Even though a consortia of unions cancelled massive protests planned for March, the rhetorical heat between Cambodian workers and factory owners continues to rise. Labor leaders have ratcheted up pressure on factory owners by demanding yet another increase in the minimum wage, also criticizing the government for its inactivity.
The International Trade Union Confederation (ITUC) held meetings of its top officials last week in Phnom Penh, gathered from Asia and Europe, to discuss new strategies to achieve an increase in the minimum wage without provoking further violence. Jeffrey Vogt, legal advisor for the ITUC on human rights, said, “The trade unions from the Southeast Asia region are all deeply concerned with the developments in this country…Representatives from Sri Lanka, the Philippines, Fiji and Singapore…are supporting the Cambodian trade unions in their struggle.”
Other labor representatives chimed in with both their support and their frustration. Jotika Sharma, publicity officer for the Fiji Trade Union Congress, said, “We are very concerned that the government has repeatedly interfered and prevented workers from assembling peacefully. In my country, Fiji, which is also ruled by a military dictatorship, workers are very well aware of this issue.” Also, Mikung Ryu, international director of the Korean Confederation of Trade Unions, declaimed, “In the beginning of this year, people in Korea were very shocked because workers asking for higher minimum wage were arrested, injured and killed. Especially in front of the Korean company Yakjin, during this clash, the government deployed military soldiers.”
Just recently, unions cancelled a boycott of their garment factories planned for March 12, that was scheduled to last for four days and involve tens of thousands of protesters. The last organized demonstration, which took place late last month, gathered as many as 300,000 workers in the streets, purportedly causing shipment delays, waylaying a Cambodian economy heavily dependent upon garment production. Pav Sina, the president of the Collective Union of Movement Workers, initially said these protests would defiantly continue until their demands are finally met. A consortia of sixteen unions were also planning on protesting a judicial decision to deny twenty-one incarcerated protesters bail.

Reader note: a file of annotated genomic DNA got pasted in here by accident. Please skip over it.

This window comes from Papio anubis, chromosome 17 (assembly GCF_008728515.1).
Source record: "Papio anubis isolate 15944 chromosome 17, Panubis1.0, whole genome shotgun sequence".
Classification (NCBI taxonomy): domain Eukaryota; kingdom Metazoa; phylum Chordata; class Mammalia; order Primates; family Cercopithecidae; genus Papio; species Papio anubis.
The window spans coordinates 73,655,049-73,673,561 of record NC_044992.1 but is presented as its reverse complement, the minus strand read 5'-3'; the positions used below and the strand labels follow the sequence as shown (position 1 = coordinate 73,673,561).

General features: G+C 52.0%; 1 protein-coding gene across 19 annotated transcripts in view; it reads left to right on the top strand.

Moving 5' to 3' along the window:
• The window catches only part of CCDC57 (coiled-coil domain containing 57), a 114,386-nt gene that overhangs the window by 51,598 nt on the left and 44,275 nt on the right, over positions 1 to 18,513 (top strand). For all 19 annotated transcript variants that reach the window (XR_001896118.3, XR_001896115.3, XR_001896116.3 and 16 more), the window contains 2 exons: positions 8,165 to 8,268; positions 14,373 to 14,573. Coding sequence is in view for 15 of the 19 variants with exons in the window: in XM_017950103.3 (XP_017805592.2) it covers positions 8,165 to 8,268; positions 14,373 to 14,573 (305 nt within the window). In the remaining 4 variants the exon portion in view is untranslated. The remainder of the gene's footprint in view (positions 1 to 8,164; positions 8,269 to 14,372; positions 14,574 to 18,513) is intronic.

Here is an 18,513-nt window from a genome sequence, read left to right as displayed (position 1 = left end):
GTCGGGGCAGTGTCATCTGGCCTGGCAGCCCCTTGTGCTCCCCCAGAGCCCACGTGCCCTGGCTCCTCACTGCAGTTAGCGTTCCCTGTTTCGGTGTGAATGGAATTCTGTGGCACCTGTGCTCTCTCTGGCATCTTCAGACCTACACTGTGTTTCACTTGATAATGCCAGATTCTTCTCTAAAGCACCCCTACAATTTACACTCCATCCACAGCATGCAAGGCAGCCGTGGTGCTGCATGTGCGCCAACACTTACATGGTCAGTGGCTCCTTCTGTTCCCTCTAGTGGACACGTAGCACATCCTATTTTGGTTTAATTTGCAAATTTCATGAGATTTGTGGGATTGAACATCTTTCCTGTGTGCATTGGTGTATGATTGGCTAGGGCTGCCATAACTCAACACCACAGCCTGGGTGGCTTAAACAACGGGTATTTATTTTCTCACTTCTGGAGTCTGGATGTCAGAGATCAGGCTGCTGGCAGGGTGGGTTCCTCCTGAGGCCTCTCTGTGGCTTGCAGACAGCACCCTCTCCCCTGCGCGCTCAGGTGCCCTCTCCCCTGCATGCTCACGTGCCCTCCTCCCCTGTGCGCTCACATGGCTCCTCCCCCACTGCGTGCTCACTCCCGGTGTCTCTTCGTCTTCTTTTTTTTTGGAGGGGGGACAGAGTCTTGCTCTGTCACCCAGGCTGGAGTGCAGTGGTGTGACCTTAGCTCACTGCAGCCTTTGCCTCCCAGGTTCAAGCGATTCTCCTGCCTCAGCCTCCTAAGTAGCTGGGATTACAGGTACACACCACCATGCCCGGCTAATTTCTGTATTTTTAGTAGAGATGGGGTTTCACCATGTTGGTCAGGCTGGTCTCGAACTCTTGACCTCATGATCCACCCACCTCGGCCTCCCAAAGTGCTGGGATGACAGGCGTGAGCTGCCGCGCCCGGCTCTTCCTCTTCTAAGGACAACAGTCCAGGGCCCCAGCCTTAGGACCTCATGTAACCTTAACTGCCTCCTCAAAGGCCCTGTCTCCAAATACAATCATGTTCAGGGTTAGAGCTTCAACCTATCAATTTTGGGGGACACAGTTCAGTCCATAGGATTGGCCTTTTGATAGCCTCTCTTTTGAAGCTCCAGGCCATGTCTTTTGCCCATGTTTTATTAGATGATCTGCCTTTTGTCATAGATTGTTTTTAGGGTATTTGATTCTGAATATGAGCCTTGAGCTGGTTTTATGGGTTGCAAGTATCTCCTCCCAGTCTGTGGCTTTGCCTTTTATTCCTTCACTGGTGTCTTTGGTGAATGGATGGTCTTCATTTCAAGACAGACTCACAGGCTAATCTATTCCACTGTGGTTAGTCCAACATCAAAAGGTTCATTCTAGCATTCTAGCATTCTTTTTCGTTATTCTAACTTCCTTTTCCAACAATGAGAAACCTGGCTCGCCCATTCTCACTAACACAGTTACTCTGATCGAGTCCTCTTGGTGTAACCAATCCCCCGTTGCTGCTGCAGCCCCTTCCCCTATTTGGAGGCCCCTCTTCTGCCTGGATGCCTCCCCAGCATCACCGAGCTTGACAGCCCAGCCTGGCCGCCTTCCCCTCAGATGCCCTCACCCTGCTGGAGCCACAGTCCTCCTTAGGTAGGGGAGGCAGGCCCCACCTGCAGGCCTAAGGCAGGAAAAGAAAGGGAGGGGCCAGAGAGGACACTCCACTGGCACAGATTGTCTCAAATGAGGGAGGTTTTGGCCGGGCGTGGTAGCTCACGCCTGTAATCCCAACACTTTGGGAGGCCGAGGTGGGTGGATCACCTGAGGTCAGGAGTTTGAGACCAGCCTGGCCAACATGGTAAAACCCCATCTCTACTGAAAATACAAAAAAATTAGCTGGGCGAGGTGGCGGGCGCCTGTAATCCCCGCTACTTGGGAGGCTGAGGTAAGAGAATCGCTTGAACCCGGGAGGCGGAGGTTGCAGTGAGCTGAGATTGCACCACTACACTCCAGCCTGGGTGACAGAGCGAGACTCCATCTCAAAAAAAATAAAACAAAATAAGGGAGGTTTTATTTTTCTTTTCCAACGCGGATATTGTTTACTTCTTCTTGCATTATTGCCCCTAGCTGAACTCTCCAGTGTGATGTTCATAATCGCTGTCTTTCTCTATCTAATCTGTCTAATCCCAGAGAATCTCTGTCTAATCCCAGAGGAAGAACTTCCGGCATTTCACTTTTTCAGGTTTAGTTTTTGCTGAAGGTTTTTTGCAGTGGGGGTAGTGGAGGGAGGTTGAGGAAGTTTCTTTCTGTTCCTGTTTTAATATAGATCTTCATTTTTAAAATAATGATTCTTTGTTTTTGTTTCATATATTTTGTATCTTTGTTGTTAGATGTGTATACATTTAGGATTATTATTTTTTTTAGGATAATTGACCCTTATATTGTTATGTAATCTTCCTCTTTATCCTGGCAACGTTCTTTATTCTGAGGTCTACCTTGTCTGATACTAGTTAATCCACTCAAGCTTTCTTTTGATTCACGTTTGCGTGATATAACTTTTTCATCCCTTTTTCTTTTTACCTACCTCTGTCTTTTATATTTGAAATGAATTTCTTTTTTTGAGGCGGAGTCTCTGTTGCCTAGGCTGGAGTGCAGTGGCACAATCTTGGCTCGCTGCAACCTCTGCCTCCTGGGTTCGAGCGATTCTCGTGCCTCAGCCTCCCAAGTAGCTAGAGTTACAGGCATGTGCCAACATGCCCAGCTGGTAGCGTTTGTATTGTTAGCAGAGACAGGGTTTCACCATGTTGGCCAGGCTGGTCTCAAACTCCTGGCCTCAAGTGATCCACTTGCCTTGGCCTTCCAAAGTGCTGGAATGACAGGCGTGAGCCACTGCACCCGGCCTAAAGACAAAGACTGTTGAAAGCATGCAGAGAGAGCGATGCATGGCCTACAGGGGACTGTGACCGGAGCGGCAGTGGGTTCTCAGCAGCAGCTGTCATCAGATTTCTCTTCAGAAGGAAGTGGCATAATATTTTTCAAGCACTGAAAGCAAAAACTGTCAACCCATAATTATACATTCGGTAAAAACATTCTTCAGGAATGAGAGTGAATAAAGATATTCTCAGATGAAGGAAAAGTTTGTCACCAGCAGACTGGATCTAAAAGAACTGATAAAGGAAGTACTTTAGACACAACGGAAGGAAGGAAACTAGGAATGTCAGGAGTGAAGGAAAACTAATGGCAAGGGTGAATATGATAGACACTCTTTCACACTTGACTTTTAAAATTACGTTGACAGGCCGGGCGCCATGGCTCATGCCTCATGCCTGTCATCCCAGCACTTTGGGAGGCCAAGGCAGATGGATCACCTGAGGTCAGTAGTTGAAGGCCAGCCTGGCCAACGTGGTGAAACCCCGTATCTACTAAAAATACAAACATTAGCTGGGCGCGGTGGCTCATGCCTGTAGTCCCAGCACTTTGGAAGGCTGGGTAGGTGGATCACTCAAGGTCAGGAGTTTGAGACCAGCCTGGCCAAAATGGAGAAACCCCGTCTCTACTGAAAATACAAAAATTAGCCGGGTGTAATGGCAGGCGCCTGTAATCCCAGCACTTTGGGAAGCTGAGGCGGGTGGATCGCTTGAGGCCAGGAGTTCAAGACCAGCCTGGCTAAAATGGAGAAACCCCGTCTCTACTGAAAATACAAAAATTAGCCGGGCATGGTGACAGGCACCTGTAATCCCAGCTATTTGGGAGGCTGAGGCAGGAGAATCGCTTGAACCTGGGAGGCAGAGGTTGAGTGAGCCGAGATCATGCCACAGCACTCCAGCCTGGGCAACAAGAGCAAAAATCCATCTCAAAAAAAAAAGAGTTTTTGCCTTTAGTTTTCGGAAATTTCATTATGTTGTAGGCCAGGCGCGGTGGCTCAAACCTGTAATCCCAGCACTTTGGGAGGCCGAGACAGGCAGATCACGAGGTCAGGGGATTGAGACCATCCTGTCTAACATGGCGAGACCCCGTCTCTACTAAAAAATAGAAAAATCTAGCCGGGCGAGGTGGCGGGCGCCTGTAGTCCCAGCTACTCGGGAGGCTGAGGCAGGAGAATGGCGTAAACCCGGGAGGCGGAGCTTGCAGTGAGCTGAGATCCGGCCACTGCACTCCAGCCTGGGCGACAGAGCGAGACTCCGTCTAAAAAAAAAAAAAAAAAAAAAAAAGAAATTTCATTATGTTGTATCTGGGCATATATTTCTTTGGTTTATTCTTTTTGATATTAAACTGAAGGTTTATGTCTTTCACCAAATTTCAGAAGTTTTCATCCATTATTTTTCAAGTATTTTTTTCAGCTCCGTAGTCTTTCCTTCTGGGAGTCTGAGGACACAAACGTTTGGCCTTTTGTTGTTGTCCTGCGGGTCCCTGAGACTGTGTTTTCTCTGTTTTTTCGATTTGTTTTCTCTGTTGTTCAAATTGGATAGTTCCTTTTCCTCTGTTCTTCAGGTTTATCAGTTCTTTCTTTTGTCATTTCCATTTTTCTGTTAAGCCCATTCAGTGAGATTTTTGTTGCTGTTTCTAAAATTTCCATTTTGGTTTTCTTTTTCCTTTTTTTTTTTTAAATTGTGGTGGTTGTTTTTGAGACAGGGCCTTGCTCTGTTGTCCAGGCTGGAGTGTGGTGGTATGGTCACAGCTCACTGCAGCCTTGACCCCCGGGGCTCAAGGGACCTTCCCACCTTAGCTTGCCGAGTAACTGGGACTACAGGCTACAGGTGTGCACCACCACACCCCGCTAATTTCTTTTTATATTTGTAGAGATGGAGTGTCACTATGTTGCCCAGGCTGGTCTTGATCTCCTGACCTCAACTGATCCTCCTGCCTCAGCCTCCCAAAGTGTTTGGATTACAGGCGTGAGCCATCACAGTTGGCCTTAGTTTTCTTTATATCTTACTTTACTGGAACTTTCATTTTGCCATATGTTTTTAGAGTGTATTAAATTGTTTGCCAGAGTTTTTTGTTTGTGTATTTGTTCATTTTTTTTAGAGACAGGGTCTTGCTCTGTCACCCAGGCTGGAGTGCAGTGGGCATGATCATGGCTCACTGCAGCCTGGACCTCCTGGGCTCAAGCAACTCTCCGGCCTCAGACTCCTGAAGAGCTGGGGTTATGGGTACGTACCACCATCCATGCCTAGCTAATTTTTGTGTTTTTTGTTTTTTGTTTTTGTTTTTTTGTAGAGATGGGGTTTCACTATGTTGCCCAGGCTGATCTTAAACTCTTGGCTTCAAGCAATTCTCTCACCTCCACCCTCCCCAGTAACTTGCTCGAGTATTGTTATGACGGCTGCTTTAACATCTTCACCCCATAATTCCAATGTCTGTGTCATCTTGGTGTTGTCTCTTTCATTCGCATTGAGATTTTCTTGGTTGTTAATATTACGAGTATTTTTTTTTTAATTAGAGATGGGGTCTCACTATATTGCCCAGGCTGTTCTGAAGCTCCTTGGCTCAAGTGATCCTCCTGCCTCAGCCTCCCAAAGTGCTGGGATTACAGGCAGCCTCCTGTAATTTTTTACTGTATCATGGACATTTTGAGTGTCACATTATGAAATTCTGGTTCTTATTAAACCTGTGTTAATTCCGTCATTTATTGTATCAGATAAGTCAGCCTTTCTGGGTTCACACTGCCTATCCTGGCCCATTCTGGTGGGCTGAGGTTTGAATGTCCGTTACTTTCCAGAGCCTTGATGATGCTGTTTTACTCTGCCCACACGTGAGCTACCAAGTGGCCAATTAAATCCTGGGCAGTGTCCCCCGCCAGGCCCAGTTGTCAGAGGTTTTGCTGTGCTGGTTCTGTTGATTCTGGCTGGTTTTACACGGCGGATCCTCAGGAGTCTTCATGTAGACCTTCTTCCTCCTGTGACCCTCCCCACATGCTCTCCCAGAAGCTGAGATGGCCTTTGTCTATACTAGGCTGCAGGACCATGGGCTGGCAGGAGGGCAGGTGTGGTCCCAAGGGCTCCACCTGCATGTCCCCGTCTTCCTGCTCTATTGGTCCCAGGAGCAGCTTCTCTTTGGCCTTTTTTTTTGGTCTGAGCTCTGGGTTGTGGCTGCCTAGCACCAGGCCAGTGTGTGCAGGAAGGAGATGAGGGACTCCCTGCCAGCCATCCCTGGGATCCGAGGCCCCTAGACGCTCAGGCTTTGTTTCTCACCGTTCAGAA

For months now, the issue of the minimum wage has been a hotly contested one, and only yielding progress in halting fits and starts. Initially, the Labour Advisory Committee reported a $15 increase in monthly wages, effective April 1, 2014. Under the newly accepted plan, the minimum wage will rise incrementally over the next five years, lifting it from its current $80 per month to more than $160 per month. In 2015, the monthly minimum wage is set to increase again by $15, then by $16 in 2016, $17 in 2017 and, finally, $17 in 2018.
Unions, however, have insisted that the minimum wage be increased to $160 per month immediately, promising to continue demonstrations until that demand is finally met. Pav Sina, the president of the Collective Union of Movement Workers, said, “Workers will continue with their protests because the new increase isn’t much different from the previous offer. We call on the government to find more mechanisms to increase workers’ wages to a suitable level.”
The unions have found publicly expressed support from both major Western brands and retailers as well as the U.S. government. Recently, a group of retailers which manufacture their apparel in Cambodia voiced concern over the unrest, as well the government’s heavy-handed response, circulating a jointly-signed letter calling for a peaceful resolution. The letter read, “It is with great concern that we have observed both the widespread civil unrest and the government’s use of deadly force. Our primary concerns are for the security and safety of the workers employed by our suppliers and the long-term stability of the Cambodian garment industry.” The signatories included representatives from H&M, Inditex, Levi Strauss & Co., among others.
The U.S. government also denounced the Cambodian authorities for the use of violence to suppress the demonstrations. On January 17, President Obama signed the U.S. Consolidated Appropriations Act, which halts any aid to Cambodia other than food and health related goods until the government conducts an investigation of parliamentary elections in July, which some say were tainted by corruption. In 2012, the U.S. sent about $70 million to Cambodia to finance various kinds of development.
Despite all the political unrest, Cambodia’s apparel exports continue to surge, rising 20 percent to $5.52 billion for 2013, according to its Ministry of Commerce. Exports to the E.U. were particularly robust, increasing 28 percent to $2 billion, while its deliveries to the U.S. jumped 7.6% to $2.12 billion.